You could be reading the full-text of this article now if you...

If you have access to this article through your institution,
you can view this article in

A Randomized, Double-blind, Placebo-controlled Pilot Study of IV Morphine-6-Glucuronide for Postoperative Pain Relief After Knee Replacement Surgery

Romberg, Raymonda MD, PhD*; van Dorp, Eveline MD*; Hollander, Justus MSc; Kruit, Michel MD; Binning, Alexander MD; Smith, Terry PhD§; Dahan, Albert MD, PhD*

Clinical Journal of Pain:
doi: 10.1097/AJP.0b013e31802b4f6a
Original Articles
Abstract

Objectives: To determine the dose-response effect of intravenous morphine-6-glucuronide (M6G) on acute postoperative pain.

Methods: Patients undergoing knee replacement surgery under spinal anesthesia were randomly assigned to 1 of 4 single intravenous M6G doses, 0 (placebo), 10, 20, or 30 mg/70 kg, administered 150 minutes after the spinal anesthetic was given. Analgesic effects were evaluated by determining the cumulative patient controlled analgesia (PCA) morphine dose, consumed over a 12 and 24 hours period, after the initial dose of M6G. For pain assessments, a 10 cm visual analog scale was used.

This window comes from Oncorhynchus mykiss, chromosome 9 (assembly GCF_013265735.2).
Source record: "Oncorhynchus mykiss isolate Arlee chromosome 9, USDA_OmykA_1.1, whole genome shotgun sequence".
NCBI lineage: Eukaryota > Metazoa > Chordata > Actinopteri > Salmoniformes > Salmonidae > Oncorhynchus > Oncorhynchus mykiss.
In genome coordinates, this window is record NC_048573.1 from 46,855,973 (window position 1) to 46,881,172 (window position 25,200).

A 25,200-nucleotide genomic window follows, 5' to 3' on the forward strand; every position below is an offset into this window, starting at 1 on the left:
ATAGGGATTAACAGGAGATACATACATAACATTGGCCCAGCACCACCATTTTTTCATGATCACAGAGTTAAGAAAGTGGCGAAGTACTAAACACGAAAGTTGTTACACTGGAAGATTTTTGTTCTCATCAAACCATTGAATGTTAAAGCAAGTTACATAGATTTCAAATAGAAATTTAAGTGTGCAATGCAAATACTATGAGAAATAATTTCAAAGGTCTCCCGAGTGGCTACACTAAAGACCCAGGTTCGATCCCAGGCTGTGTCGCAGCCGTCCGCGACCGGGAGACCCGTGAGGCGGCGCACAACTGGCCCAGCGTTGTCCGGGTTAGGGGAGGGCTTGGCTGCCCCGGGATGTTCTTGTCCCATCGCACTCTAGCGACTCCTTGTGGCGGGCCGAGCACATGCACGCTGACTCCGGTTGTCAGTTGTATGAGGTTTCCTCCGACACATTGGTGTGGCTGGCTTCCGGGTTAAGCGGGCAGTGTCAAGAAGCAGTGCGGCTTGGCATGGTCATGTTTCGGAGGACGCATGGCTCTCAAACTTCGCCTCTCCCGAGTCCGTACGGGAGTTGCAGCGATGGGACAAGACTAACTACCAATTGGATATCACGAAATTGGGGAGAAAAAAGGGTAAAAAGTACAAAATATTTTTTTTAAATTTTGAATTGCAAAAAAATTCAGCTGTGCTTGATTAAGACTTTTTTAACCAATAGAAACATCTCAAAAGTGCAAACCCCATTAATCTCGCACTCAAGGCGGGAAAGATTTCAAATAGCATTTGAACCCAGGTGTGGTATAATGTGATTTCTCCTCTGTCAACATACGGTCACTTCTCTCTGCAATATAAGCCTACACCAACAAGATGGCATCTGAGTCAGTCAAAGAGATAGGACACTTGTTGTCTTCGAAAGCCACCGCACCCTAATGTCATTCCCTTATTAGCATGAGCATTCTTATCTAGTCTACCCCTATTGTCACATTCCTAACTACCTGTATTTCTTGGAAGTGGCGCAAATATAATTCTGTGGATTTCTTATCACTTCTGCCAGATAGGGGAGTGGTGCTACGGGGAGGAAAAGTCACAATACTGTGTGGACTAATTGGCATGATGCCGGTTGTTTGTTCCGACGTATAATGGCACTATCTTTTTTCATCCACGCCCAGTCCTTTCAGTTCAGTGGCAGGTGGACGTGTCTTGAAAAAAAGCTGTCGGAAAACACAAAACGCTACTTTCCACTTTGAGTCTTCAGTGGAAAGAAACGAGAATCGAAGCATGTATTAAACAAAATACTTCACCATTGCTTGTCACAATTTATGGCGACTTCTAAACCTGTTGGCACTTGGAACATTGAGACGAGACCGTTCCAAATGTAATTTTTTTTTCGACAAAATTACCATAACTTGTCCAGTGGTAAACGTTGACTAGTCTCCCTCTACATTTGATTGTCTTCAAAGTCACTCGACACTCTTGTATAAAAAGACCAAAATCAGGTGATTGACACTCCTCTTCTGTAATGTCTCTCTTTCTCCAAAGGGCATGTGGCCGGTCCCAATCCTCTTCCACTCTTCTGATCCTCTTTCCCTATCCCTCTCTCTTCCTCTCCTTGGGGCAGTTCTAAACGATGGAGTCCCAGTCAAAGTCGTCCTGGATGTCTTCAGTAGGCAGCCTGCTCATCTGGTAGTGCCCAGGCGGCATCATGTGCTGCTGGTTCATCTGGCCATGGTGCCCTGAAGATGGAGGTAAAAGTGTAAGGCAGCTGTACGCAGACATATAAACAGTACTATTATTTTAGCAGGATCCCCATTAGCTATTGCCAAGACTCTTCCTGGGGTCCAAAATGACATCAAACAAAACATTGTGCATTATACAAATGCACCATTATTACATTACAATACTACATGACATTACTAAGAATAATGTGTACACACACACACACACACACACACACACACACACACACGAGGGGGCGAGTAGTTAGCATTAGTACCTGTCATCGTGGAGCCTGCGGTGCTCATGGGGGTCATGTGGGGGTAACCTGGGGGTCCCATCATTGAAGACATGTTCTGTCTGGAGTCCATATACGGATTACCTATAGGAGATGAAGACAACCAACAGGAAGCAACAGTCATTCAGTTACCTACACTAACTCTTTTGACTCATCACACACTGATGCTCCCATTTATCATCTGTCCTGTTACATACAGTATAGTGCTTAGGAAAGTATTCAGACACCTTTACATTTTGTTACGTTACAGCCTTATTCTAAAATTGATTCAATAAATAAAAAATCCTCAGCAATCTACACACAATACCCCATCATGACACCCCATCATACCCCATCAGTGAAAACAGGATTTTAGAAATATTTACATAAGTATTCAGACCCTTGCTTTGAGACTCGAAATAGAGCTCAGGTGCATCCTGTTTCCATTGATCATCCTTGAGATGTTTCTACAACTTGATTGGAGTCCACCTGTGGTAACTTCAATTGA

Results: Data from 41 patients were evaluated (n=10, 10, 10, and 11 in the 0, 10, 20, and 30 mg M6G groups). Only at the highest M6G dose (30 mg/70 kg), morphine PCA consumption was significantly less compared with placebo: over the first 12 postoperative hours mean PCA morphine consumption was 3.0±2.0 mg/h after placebo and 1.4±0.5 mg/h after 30 mg M6G (P=0.03); over the first 24 h mean PCA morphine consumption was 2.5±2.1 mg after placebo and 1.0±0.4 mg after 30 mg M6G (P=0.04) (mean±SD). Visual analog scale values were similar across all groups during these time periods.

Discussion: The analgesic effect of M6G in postoperative pain was demonstrated with 30 mg/70 kg M6G superior to placebo. At this dose, M6G has a long duration of action as determined by a reduction in the use of morphine PCA over 12 and 24 hours.

Author Information

*Department of Anesthesiology, Leiden University Medical Center, 2300 RC Leiden

Rijnland Hospital, 2353 GA Leiderdorp, The Netherlands

Department of Anaesthetics, Gartnavel General Hospital, Glasgow G12 0YN

§CeNeS Ltd, Cambridge CB4 9ZR, UK

Supported in part by CeNeS Ltd, Cambridge, UK.

Reprints: Prof Dr Albert Dahan, Department of Anesthesiology, Leiden University Medical Center (LUMC), P5-Q, PO Box 9600, 2300 RC Leiden, The Netherlands (e-mail: a.dahan@lumc.nl).

Received for publication May 15, 2006; accepted October 8, 2006

© 2007 Lippincott Williams & Wilkins, Inc.